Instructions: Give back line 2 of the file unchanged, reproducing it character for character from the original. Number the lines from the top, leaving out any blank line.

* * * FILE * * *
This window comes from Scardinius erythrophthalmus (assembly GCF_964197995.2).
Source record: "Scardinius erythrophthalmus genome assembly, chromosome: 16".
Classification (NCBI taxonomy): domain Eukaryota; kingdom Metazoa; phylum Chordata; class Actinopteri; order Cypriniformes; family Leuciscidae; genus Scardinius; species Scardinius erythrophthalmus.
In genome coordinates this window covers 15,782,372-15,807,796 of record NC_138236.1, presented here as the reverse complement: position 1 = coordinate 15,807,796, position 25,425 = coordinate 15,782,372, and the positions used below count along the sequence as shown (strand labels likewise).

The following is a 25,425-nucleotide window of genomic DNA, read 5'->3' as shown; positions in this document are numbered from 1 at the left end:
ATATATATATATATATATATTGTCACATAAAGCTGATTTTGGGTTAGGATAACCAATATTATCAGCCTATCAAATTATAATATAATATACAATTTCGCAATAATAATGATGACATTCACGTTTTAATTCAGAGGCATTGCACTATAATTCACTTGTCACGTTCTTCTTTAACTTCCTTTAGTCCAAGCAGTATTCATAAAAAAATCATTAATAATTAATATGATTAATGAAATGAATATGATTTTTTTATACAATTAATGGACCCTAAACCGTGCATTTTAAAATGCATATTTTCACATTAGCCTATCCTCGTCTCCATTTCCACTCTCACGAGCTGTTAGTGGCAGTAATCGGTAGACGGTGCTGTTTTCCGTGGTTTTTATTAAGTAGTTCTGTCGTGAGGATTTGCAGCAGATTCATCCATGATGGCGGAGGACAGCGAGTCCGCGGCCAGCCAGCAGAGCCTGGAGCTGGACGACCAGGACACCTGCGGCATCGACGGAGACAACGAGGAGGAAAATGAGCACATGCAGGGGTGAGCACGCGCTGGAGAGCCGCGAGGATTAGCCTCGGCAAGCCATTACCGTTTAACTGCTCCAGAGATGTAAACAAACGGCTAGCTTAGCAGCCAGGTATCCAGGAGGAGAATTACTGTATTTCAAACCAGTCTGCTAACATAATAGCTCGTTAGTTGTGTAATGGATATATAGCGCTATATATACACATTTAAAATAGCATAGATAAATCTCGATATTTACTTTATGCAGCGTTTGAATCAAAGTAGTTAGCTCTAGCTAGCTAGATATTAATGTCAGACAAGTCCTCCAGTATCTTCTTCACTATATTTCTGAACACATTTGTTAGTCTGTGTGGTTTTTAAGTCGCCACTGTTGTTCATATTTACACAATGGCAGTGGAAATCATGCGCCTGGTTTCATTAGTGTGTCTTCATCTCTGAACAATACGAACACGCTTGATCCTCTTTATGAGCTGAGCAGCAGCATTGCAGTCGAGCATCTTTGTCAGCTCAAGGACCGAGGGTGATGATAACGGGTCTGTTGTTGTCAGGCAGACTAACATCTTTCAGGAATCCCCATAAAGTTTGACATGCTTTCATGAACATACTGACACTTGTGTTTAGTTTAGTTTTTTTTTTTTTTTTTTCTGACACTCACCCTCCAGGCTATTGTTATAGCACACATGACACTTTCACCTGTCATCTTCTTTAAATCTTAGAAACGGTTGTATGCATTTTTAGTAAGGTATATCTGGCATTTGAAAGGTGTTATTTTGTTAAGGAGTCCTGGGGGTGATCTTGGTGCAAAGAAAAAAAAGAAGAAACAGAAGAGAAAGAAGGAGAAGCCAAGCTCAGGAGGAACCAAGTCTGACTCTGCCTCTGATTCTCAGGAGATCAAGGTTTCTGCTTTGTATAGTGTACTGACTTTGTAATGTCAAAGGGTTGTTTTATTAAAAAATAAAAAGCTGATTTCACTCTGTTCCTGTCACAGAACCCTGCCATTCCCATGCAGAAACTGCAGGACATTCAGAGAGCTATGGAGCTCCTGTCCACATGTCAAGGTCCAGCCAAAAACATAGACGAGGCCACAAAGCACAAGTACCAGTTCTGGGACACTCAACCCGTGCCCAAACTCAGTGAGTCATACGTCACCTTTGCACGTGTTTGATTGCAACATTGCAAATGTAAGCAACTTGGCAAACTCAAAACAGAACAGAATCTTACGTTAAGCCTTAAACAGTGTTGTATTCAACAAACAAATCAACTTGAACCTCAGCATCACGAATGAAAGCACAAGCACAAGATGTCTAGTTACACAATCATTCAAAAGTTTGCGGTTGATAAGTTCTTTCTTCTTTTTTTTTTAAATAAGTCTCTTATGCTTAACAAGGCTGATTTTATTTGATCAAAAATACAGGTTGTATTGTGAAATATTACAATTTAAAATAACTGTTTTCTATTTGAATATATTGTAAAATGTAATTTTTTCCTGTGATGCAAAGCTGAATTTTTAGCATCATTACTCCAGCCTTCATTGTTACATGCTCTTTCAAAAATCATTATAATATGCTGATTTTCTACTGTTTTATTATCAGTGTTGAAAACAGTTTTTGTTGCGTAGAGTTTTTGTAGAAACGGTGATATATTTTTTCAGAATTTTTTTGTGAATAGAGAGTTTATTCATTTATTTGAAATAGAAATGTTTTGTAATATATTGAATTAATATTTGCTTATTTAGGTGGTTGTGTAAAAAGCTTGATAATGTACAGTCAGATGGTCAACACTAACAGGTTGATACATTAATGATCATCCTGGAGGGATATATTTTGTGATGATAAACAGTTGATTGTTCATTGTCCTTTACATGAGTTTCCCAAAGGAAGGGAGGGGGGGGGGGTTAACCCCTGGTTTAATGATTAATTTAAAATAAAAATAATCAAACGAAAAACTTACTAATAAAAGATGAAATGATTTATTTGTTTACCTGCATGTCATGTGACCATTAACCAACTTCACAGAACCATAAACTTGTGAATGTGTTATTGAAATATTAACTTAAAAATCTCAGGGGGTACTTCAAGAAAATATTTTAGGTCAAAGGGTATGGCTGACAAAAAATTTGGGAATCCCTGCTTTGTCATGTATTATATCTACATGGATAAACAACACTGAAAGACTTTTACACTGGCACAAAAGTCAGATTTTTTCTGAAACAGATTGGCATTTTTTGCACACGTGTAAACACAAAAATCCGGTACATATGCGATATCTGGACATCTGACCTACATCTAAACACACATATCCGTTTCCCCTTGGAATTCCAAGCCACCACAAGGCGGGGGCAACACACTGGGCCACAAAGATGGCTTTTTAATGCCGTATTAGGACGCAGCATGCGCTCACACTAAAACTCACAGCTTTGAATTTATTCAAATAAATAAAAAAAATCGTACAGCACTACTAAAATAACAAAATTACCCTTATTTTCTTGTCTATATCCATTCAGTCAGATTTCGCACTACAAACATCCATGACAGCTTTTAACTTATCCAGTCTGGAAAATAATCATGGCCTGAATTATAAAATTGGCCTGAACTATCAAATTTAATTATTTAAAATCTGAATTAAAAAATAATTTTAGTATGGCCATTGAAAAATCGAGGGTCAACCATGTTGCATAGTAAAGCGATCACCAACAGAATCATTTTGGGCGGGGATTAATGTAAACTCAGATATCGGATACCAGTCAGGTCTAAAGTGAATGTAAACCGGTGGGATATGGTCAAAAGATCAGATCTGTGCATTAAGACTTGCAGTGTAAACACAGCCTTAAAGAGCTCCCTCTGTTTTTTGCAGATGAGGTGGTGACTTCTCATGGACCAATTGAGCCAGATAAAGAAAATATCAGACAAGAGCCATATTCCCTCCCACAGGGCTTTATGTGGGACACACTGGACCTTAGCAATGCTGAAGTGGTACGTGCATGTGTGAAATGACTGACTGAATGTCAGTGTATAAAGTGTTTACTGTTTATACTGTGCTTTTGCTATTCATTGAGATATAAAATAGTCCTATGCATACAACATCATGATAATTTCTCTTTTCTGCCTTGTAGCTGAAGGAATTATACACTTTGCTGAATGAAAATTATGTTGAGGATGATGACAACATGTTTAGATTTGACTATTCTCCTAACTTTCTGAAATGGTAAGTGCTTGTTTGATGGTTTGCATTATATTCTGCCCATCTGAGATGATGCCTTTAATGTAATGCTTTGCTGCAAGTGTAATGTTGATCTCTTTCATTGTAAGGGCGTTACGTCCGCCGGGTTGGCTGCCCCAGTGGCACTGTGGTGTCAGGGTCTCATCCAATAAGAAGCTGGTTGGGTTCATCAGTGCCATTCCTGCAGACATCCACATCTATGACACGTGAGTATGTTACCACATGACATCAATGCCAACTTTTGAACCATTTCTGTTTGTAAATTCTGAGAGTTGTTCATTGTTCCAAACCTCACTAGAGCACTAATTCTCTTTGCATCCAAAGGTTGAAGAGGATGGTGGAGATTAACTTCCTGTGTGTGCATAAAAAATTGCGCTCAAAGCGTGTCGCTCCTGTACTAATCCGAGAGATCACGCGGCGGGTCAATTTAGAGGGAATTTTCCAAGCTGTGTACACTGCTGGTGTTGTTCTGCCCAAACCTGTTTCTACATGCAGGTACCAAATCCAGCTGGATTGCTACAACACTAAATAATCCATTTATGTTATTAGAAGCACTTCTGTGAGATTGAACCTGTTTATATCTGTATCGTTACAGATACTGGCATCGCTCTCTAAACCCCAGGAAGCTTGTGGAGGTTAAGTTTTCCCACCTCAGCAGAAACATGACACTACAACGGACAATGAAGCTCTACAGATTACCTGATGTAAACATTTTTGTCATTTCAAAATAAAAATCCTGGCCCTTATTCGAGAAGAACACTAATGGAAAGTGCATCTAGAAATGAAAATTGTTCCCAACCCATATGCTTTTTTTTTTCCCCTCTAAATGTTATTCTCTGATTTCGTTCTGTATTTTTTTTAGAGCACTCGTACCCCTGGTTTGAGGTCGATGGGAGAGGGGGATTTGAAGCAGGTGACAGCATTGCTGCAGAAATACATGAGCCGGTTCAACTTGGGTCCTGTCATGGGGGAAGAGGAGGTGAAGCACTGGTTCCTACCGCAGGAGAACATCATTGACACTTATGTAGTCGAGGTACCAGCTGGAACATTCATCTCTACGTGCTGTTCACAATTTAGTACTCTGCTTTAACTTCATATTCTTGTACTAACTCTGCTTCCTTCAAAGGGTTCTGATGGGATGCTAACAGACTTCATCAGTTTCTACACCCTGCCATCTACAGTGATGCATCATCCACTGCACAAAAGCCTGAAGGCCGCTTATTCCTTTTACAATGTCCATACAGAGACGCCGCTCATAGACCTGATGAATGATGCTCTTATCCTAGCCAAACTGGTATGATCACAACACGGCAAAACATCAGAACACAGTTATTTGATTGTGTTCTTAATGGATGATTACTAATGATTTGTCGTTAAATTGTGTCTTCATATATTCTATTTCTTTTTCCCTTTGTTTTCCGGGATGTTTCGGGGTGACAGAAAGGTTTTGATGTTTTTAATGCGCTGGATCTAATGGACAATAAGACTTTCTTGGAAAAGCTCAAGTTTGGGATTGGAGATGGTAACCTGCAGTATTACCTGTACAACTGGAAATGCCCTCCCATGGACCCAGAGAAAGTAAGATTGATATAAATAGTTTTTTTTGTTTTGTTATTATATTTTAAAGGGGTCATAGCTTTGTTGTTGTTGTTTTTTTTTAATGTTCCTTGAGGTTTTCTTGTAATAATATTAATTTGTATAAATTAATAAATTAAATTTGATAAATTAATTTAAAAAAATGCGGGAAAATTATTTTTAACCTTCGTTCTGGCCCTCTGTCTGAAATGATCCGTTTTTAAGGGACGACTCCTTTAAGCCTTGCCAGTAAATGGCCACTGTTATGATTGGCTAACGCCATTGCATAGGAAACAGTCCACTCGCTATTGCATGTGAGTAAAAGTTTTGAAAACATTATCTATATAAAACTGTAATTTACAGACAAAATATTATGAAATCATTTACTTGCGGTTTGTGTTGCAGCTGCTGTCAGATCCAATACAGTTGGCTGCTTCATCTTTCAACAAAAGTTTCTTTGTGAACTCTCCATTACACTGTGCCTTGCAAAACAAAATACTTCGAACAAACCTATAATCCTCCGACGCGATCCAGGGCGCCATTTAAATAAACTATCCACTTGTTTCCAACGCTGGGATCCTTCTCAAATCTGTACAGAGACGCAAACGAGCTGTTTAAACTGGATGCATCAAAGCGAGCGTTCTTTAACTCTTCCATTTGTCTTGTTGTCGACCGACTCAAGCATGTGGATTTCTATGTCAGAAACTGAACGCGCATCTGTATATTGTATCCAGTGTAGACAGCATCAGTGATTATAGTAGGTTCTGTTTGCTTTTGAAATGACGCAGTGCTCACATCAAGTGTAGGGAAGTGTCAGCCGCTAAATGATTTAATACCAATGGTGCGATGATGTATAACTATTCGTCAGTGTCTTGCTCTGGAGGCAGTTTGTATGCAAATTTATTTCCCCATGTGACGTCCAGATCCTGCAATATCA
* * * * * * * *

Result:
Source record: "Scardinius erythrophthalmus genome assembly, chromosome: 16".